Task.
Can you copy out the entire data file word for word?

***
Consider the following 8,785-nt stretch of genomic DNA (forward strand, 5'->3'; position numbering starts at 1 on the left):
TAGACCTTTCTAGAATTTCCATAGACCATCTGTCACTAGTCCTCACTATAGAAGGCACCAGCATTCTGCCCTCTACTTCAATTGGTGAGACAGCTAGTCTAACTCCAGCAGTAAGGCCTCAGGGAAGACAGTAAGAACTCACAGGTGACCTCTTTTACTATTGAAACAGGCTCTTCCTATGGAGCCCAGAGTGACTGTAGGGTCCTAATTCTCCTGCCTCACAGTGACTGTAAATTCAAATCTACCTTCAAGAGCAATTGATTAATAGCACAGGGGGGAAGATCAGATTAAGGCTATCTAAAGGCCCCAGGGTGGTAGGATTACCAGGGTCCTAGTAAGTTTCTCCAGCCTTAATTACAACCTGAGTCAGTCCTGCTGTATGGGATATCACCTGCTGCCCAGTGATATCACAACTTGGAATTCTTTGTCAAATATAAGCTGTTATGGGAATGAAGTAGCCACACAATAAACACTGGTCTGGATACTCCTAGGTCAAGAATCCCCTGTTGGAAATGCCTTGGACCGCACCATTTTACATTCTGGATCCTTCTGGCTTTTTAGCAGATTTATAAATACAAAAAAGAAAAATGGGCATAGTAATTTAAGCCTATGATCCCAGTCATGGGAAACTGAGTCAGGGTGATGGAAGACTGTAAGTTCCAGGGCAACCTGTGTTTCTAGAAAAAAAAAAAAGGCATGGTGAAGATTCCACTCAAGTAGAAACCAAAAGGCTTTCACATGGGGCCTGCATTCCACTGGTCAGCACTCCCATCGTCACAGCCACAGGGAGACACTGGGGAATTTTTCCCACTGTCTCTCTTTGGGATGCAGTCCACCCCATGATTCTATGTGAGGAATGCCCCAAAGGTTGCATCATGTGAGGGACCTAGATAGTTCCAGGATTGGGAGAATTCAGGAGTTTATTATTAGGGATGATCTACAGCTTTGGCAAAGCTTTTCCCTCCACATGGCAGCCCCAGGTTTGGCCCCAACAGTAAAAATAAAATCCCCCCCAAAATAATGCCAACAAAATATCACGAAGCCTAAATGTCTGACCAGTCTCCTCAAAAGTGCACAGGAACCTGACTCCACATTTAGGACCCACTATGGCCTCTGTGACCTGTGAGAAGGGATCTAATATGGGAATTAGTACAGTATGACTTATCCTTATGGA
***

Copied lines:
Consider the following 8,785-nt stretch of genomic DNA (forward strand, 5'->3'; position numbering starts at 1 on the left):
TAGACCTTTCTAGAATTTCCATAGACCATCTGTCACTAGTCCTCACTATAGAAGGCACCAGCATTCTGCCCTCTACTTCAATTGGTGAGACAGCTAGTCTAACTCCAGCAGTAAGGCCTCAGGGAAGACAGTAAGAACTCACAGGTGACCTCTTTTACTATTGAAACAGGCTCTTCCTATGGAGCCCAGAGTGACTGTAGGGTCCTAATTCTCCTGCCTCACAGTGACTGTAAATTCAAATCTACCTTCAAGAGCAATTGATTAATAGCACAGGGGGGAAGATCAGATTAAGGCTATCTAAAGGCCCCAGGGTGGTAGGATTACCAGGGTCCTAGTAAGTTTCTCCAGCCTTAATTACAACCTGAGTCAGTCCTGCTGTATGGGATATCACCTGCTGCCCAGTGATATCACAACTTGGAATTCTTTGTCAAATATAAGCTGTTATGGGAATGAAGTAGCCACACAATAAACACTGGTCTGGATACTCCTAGGTCAAGAATCCCCTGTTGGAAATGCCTTGGACCGCACCATTTTACATTCTGGATCCTTCTGGCTTTTTAGCAGATTTATAAATACAAAAAAGAAAAATGGGCATAGTAATTTAAGCCTATGATCCCAGTCATGGGAAACTGAGTCAGGGTGATGGAAGACTGTAAGTTCCAGGGCAACCTGTGTTTCTAGAAAAAAAAAAAAGGCATGGTGAAGATTCCACTCAAGTAGAAACCAAAAGGCTTTCACATGGGGCCTGCATTCCACTGGTCAGCACTCCCATCGTCACAGCCACAGGGAGACACTGGGGAATTTTTCCCACTGTCTCTCTTTGGGATGCAGTCCACCCCATGATTCTATGTGAGGAATGCCCCAAAGGTTGCATCATGTGAGGGACCTAGATAGTTCCAGGATTGGGAGAATTCAGGAGTTTATTATTAGGGATGATCTACAGCTTTGGCAAAGCTTTTCCCTCCACATGGCAGCCCCAGGTTTGGCCCCAACAGTAAAAATAAAATCCCCCCCAAAATAATGCCAACAAAATATCACGAAGCCTAAATGTCTGACCAGTCTCCTCAAAAGTGCACAGGAACCTGACTCCACATTTAGGACCCACTATGGCCTCTGTGACCTGTGAGAAGGGATCTAATATGGGAATTAGTACAGTATGACTTATCCTTATGGA